Today is the Memorial of Saint Irenaeus.
Irenaeus was born in the 2nd Century AD in Smyrna, Asia Minor (current day Izmir, Turkey). He was reared in a Christian family, and became a student of St. Polycarp, who himself had been a disciple of the Apostle John.
Eventually, Irenaeus was ordained into the priesthood, and served as a priest in Lugdunum, Gaul (now Lyon, France). He eventually became the bishop of that city.
Irenaeus wrote many books explaining the Catholic Faith, while also defending it against heresy. He especially went to war against the errant philosophy of Gnosticism. Gnosticism held that the material world had been created by an evil god, and that men must seek to escape the material world by obtaining a certain secret knowledge (that only the Gnostics had). Irenaeus showed, in his preaching and writings, how much the ideas of Gnosticism contradicted the teaching of Scripture.
Scripture states that there is only one God; and He is a good God. This good God created all things visible and invisible, material and immaterial, and both the body and the soul. However, due to man’s disobedience, sin entered human nature and has severely affected it. The eternal Christ, in the 1st Century AD, took on flesh and became a man (a true physical man), Jesus of Nazareth. He did this to redeem and renew all things, material and immaterial.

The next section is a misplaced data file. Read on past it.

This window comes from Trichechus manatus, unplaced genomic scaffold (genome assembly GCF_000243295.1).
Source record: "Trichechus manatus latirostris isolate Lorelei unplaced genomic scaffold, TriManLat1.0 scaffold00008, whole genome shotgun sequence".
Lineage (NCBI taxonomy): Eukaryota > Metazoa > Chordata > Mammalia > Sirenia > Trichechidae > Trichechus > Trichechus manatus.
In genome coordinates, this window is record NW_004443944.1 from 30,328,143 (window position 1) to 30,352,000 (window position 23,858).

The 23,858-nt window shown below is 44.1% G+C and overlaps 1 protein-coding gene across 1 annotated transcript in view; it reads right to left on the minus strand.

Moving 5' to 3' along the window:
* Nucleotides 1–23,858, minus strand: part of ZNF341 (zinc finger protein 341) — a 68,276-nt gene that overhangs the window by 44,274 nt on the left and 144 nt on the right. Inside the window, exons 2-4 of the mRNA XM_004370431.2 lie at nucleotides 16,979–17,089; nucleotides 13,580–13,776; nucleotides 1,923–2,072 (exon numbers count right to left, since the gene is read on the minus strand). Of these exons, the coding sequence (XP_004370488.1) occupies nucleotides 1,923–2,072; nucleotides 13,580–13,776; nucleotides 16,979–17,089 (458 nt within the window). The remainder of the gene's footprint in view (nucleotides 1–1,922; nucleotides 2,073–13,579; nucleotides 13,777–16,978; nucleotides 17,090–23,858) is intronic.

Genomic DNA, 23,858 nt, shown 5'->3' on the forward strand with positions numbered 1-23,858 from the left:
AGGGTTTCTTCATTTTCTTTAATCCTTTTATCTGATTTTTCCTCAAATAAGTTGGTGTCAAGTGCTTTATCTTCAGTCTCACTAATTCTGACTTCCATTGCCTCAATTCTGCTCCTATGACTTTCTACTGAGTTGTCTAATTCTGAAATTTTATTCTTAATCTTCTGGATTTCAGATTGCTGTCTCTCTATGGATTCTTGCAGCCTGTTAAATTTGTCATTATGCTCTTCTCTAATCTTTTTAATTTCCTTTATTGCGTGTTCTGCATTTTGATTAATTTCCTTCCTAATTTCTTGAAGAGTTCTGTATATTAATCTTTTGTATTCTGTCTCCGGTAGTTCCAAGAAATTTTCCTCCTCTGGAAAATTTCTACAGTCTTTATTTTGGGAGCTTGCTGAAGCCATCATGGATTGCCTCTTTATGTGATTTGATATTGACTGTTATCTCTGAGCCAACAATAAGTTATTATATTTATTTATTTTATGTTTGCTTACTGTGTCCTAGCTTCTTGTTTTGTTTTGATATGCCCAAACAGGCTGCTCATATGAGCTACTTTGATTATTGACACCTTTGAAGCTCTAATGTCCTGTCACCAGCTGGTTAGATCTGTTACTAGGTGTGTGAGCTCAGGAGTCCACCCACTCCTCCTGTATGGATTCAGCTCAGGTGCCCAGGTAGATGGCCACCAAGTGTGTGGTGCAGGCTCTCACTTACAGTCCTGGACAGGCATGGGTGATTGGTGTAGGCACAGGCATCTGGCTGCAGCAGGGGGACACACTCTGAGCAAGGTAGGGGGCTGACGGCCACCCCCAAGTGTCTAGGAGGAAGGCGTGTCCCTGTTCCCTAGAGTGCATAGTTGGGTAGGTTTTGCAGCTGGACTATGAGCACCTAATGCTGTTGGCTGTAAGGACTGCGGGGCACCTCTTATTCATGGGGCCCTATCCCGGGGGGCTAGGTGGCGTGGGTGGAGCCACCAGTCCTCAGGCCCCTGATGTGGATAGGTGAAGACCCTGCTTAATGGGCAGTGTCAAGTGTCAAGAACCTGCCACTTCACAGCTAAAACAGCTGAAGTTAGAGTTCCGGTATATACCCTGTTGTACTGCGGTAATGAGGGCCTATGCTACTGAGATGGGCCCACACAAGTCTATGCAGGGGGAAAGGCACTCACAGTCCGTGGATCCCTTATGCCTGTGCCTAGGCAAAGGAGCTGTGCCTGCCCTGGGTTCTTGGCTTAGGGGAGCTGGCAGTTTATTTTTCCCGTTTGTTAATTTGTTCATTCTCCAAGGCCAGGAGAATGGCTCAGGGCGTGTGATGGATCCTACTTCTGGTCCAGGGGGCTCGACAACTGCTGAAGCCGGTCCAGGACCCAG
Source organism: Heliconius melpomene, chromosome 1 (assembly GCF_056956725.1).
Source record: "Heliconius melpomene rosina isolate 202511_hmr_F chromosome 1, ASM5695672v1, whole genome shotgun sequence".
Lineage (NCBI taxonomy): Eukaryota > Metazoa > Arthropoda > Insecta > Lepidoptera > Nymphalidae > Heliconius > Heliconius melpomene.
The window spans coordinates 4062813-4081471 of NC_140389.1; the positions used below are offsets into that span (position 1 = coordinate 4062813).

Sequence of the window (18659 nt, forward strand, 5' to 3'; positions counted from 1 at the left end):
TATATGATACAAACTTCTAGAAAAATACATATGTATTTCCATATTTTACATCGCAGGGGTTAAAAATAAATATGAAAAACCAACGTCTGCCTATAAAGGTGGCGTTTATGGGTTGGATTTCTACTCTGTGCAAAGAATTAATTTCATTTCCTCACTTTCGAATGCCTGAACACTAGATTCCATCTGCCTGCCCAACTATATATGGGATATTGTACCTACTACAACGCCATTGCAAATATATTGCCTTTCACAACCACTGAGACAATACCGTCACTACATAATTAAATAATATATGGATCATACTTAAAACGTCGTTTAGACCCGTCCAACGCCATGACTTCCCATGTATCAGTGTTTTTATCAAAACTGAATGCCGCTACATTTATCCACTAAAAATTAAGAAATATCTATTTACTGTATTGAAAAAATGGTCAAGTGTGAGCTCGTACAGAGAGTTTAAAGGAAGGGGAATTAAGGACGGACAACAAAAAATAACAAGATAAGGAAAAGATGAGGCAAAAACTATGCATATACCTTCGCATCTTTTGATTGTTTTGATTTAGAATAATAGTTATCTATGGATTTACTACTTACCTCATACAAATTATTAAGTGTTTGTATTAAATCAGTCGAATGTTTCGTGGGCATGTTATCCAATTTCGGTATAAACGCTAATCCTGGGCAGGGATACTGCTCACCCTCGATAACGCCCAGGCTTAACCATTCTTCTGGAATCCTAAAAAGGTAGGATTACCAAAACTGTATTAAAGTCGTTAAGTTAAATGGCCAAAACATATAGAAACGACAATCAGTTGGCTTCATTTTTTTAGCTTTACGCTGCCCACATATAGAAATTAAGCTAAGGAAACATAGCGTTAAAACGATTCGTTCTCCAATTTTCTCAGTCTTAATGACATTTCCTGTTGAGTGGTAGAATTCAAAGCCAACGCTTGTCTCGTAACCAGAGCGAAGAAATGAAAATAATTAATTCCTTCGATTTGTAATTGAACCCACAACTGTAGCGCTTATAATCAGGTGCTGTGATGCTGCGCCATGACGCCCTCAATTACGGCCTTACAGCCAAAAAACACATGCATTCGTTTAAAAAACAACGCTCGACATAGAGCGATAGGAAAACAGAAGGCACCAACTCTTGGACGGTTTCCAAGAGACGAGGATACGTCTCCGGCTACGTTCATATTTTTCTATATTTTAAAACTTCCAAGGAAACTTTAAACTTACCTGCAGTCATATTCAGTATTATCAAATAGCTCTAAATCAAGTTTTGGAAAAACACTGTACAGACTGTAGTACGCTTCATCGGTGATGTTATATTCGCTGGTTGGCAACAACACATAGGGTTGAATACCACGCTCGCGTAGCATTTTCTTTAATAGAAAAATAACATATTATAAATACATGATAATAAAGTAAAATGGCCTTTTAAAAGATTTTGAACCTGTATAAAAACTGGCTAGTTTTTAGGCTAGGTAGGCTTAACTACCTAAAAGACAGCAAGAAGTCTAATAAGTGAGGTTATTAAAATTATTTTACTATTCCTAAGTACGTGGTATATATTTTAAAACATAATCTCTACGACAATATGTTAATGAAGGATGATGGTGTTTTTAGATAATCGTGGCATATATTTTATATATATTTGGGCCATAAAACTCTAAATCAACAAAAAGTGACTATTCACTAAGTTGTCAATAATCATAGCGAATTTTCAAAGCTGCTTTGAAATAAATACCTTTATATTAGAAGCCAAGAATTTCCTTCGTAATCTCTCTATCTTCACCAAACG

Irenaeus claimed that his Apostolic connection (he was a disciple of Polycarp, and Polycarp was a disciple of the Apostle John, and the Apostle John was a disciple of Jesus) gave him authority over the Gnostics. Since he could trace the authority of his message directly back to Christ, his teaching on the Faith was valid while the teaching of the Gnostics was heretical.
Irenaeus taught that the Catholic bishops of the cities of the Roman Empire could easily be traced in succession from the Apostles, and, therefore, provided the only correct interpretation of Scripture (i.e., Tradition). His writings also testify to the Catholic view of the Eucharist, the primacy of the Roman Church; and provide the earliest (2nd Century AD) mention that all four gospels—Matthew, Mark, Luke, and John—were viewed by the Church as canonical Scripture.
Irenaeus was buried under the Church of St. John (later became the Church of St. Irenaeus) in Lyon. Unfortunately, his tomb and remains were destroyed by the Huguenots in the 16th Century.
Christo et Ecclesiae,